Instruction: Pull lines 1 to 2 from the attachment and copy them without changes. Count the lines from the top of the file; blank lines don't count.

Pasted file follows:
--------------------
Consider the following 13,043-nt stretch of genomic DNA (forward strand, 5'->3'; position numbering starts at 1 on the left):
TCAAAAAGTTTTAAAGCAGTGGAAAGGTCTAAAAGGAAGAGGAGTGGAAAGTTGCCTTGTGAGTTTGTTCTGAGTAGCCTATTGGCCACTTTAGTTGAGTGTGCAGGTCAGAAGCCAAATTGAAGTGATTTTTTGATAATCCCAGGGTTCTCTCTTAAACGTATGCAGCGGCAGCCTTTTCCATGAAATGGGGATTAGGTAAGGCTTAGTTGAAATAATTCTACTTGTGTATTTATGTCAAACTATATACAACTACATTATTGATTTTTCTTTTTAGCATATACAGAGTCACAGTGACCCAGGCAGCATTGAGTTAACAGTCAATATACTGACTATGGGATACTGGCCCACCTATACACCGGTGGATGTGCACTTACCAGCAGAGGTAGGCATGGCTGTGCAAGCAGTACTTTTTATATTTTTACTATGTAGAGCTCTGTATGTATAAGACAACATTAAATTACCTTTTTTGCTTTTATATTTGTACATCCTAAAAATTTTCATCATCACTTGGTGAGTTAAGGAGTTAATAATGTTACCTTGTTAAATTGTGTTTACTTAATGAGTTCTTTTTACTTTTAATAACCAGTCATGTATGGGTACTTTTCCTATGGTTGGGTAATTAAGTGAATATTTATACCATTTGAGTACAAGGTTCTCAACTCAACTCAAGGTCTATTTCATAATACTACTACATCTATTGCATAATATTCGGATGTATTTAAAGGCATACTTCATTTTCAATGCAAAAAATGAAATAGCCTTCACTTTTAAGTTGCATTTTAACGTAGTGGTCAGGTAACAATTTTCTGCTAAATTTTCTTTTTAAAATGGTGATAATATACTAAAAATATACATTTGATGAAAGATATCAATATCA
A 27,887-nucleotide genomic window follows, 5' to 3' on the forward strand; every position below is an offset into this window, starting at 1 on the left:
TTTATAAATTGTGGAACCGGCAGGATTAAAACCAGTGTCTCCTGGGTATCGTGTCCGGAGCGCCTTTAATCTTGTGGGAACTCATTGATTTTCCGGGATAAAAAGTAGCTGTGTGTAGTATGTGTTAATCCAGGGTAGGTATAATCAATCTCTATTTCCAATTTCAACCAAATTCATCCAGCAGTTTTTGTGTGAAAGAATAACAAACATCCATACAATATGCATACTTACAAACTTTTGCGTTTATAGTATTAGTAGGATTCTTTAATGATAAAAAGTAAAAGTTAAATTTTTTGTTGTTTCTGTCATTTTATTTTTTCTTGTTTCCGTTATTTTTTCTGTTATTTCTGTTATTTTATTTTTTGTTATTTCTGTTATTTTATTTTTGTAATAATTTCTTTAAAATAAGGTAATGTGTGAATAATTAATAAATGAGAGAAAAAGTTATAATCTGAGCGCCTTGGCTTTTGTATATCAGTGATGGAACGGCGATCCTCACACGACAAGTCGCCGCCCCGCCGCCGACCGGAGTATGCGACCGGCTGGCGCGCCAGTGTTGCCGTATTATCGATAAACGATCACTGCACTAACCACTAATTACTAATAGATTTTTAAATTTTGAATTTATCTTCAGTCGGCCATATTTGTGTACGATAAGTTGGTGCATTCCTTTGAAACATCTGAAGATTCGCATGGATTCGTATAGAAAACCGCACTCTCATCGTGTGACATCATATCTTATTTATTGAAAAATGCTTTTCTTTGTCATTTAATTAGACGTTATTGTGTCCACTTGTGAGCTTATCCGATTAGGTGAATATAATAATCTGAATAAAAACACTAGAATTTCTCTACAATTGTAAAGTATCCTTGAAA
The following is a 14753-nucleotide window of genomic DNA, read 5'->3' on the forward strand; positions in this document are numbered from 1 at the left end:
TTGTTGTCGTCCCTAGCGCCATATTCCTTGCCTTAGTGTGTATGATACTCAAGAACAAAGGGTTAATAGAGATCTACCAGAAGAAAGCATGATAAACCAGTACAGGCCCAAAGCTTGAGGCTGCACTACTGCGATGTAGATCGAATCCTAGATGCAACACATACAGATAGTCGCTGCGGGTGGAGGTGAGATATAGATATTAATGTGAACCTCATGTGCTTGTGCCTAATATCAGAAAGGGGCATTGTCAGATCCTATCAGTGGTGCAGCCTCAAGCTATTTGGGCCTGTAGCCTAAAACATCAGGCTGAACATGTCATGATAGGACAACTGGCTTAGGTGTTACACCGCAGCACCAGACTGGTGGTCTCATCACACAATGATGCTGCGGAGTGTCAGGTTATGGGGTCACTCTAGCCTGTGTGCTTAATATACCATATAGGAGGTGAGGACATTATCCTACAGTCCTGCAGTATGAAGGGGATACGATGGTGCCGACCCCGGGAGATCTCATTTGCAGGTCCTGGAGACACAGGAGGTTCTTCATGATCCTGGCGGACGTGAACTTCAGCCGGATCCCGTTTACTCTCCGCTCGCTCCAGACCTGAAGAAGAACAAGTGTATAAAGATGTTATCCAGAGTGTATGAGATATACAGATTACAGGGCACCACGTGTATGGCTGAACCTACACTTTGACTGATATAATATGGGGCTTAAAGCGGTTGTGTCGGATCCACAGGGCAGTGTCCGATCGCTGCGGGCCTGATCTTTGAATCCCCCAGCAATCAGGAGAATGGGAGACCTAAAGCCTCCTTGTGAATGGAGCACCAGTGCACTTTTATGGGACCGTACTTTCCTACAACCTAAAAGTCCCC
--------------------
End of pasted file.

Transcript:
Consider the following 13,043-nt stretch of genomic DNA (forward strand, 5'->3'; position numbering starts at 1 on the left):
TCAAAAAGTTTTAAAGCAGTGGAAAGGTCTAAAAGGAAGAGGAGTGGAAAGTTGCCTTGTGAGTTTGTTCTGAGTAGCCTATTGGCCACTTTAGTTGAGTGTGCAGGTCAGAAGCCAAATTGAAGTGATTTTTTGATAATCCCAGGGTTCTCTCTTAAACGTATGCAGCGGCAGCCTTTTCCATGAAATGGGGATTAGGTAAGGCTTAGTTGAAATAATTCTACTTGTGTATTTATGTCAAACTATATACAACTACATTATTGATTTTTCTTTTTAGCATATACAGAGTCACAGTGACCCAGGCAGCATTGAGTTAACAGTCAATATACTGACTATGGGATACTGGCCCACCTATACACCGGTGGATGTGCACTTACCAGCAGAGGTAGGCATGGCTGTGCAAGCAGTACTTTTTATATTTTTACTATGTAGAGCTCTGTATGTATAAGACAACATTAAATTACCTTTTTTGCTTTTATATTTGTACATCCTAAAAATTTTCATCATCACTTGGTGAGTTAAGGAGTTAATAATGTTACCTTGTTAAATTGTGTTTACTTAATGAGTTCTTTTTACTTTTAATAACCAGTCATGTATGGGTACTTTTCCTATGGTTGGGTAATTAAGTGAATATTTATACCATTTGAGTACAAGGTTCTCAACTCAACTCAAGGTCTATTTCATAATACTACTACATCTATTGCATAATATTCGGATGTATTTAAAGGCATACTTCATTTTCAATGCAAAAAATGAAATAGCCTTCACTTTTAAGTTGCATTTTAACGTAGTGGTCAGGTAACAATTTTCTGCTAAATTTTCTTTTTAAAATGGTGATAATATACTAAAAATATACATTTGATGAAAGATATCAATATCA